Over the past few months, Australians’ civil rights have come under attack.
In April, the government’s data retention law came into effect. The law requires telecommunications companies to store customer metadata for at least two years. Metadata from our phone calls, text messages, emails, and internet activity is now tracked by the government and accessible by intelligence and law enforcement agencies.
Ironically, the law came into effect only a few weeks before Australia marked Privacy Awareness Week. Alarmingly, it is part of a broad trend of eroding civil rights in Western democracies, most noticeably evident by the passage of the Investigatory Powers Act in the UK, and the decision to repeal the Internet Privacy Law in the US.
Why does it matter?
Australia’s data retention law is one of the most comprehensive and intrusive data collection schemes in the western world. There are several reasons why Australians should challenge this law.
First, it undermines the democratic principles on which Australia was founded. It gravely harms individuals’ right to privacy, anonymity, and protection from having their personal information collected.
The Australian Privacy Principles define limited conditions under which the collection of personal information is permissible. It says personal information must be collected by “fair” means.
Despite a recent ruling by the Federal Court, which determined that our metadata does not constitute “personal information”, we should consider whether sweeping collection of all of Australian citizenry’s metadata is consistent with our right to privacy.
Second, metadata – data about data – can be highly revealing and provide a comprehensive depiction of our daily activities, communications and movements.
As detailed here, metadata is broad in scope and can tell more about us than the actual content of our communications. Therefore, claims that the data retention law does not seriously compromise our privacy should be considered as naïve, ill-informed, or dishonest.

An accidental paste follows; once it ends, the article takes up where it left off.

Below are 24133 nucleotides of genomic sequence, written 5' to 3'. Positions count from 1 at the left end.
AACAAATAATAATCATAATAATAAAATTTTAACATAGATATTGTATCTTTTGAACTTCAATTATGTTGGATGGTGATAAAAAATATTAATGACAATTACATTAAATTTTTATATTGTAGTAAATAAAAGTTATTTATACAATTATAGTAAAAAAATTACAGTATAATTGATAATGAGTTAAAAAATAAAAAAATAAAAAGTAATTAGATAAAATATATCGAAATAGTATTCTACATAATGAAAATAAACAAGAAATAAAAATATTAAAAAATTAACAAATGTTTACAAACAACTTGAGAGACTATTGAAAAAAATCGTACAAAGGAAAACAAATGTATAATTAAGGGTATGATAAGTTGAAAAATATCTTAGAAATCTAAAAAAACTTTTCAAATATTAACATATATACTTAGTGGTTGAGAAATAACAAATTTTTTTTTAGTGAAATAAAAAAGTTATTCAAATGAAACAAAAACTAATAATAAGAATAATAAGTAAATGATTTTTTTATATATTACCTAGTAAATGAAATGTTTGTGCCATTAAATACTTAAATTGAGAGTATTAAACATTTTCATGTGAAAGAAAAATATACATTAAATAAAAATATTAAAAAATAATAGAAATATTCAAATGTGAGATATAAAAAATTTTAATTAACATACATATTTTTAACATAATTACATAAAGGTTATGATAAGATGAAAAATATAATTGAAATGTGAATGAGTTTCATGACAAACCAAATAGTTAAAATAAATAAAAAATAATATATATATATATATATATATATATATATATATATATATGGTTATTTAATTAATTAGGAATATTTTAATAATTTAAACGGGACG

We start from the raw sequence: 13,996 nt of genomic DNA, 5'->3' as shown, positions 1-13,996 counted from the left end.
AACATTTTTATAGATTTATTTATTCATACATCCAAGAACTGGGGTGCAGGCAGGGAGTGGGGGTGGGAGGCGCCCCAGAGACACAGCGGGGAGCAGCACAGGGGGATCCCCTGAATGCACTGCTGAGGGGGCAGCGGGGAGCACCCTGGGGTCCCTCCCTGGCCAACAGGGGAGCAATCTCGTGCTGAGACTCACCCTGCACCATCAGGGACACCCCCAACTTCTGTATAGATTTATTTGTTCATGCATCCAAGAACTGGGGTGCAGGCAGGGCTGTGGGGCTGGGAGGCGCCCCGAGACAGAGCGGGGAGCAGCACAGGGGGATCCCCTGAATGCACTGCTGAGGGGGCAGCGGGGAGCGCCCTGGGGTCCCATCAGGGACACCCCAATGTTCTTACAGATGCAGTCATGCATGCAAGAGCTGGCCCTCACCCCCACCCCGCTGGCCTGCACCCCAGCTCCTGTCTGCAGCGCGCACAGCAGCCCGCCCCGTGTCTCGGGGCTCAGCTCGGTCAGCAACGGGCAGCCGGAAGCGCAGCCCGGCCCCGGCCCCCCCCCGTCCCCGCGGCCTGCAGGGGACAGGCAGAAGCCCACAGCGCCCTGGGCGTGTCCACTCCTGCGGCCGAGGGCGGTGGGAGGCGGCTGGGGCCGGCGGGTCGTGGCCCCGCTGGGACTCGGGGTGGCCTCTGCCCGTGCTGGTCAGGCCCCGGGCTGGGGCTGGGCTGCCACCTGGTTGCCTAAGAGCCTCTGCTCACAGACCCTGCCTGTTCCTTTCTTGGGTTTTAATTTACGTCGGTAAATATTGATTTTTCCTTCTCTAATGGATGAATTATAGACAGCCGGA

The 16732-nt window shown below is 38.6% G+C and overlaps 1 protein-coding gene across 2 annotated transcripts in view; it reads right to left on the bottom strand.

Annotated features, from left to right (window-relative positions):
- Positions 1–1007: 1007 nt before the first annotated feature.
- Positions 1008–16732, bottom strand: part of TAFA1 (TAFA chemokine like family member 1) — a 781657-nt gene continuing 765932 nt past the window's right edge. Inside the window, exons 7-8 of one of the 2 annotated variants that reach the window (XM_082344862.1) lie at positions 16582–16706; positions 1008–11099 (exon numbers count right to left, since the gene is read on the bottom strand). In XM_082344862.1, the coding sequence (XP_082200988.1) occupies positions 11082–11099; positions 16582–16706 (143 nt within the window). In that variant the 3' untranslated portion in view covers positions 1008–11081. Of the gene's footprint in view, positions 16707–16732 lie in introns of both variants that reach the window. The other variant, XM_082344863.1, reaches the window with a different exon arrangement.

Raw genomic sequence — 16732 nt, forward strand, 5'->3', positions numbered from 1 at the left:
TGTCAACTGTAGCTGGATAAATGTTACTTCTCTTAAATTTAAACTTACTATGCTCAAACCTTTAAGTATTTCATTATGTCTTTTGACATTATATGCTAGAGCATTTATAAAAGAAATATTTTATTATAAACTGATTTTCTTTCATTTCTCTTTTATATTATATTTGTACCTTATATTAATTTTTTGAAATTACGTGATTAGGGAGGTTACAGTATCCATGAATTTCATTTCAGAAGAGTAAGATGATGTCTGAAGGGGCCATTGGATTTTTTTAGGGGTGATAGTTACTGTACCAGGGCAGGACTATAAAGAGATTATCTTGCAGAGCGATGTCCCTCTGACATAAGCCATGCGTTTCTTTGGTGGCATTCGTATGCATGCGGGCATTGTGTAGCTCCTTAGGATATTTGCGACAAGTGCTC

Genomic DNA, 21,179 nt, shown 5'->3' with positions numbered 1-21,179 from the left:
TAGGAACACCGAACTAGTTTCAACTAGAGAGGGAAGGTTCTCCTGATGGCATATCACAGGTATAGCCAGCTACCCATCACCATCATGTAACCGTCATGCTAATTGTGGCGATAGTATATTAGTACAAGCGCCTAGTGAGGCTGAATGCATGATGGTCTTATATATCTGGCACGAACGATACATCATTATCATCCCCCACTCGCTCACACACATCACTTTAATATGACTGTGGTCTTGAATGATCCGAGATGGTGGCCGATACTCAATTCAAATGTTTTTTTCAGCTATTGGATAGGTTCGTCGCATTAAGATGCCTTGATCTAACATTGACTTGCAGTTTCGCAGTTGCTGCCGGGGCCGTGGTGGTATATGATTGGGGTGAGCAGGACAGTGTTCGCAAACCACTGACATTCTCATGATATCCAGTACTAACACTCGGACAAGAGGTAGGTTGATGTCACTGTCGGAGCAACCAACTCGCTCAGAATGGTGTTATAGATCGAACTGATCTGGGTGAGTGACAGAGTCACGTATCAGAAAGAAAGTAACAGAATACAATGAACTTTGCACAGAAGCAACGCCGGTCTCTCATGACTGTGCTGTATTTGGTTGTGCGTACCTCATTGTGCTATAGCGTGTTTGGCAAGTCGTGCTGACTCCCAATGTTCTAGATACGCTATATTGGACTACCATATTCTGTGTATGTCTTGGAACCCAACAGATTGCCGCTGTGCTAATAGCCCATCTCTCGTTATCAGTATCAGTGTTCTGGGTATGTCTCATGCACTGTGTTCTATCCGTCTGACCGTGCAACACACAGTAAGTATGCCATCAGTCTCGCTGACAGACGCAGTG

Third, the law is justified by the need to protect Australians from terrorist acts. However, despite the government’s warnings, the risk of getting hurt in a terrorist attack in Australia has been historically, and is today, extremely low.
To date, the government has not presented any concrete empirical evidence to indicate that this risk has substantially changed. Democracies such as France, Germany and Israel – which face more severe terrorist threats than Australia – have not legalised mass data collection and instead rely on more targeted means to combat terrorism that do not jeopardise their democratic foundations.
Fourth, the data retention law is unlikely to achieve its stated objective and thwart serious terrorist activities. There are a range of widely-accessible technologies that can be used to circumvent the government’s surveillance regime. Some of them have previously been outlined by the now-prime minister, Malcolm Turnbull.
Therefore, in addition to damaging our civil rights, the law’s second lasting legacy is likely to be its contribution to increasing the budgetary debt by approximately A$740 million over the next ten years.
How can the law be challenged?
There are several things we can do to challenge the law. For example, there are technologies that we can start using today to increase our online privacy.
A full review of all available options is beyond the scope of this article, but here are three effective ones.
- Virtual private networks (VPNs) can hide browsing information from internet service providers. Aptly, April 13, the day the data retention law came into effect, has been declared the Australian “get a VPN day”.
- Tor – The Onion Router is free software that can help protect the anonymity of its users and conceal their internet activity from surveillance and analysis.
- Encrypted messaging applications – unprotected applications can be easily tracked. Consequently, applications such as Signal and Telegram that offer data encryption solutions have been growing in popularity.
Australian citizens have the privilege of electing their representatives. An effective way to oppose continuing state surveillance is to vote for candidates whose views truly reflect the democratic principles that underpin modern Australian society.
The Australian public needs to have an honest, critical and open debate about the law and its social and ethical ramifications. The absence of such a debate is dangerous. The institutional accumulation of power is a slippery slope – once gained, power is not easily given up by institutions.
And the political climate in Australia is ripe for further deterioration of civil rights, as evident in the government’s continued efforts to increase its regulation of the internet. Therefore, it is important to sound a clear and public voice that opposes such steps.
Finally, we need to call out our elected representatives when they make logically muddled claims. In a speech to parliament this week Tuesday, Turnbull said:
The rights and protections of the vast overwhelming majority of Australians must outweigh the rights of those who will do them harm.
The data retention law is a distortion of the logic embedded in this statement because it indiscriminately targets all Australians. We must not allow the pernicious intent of a handful of terrorists to be used as an excuse to harm the rights of all Australians and change the fabric of our society.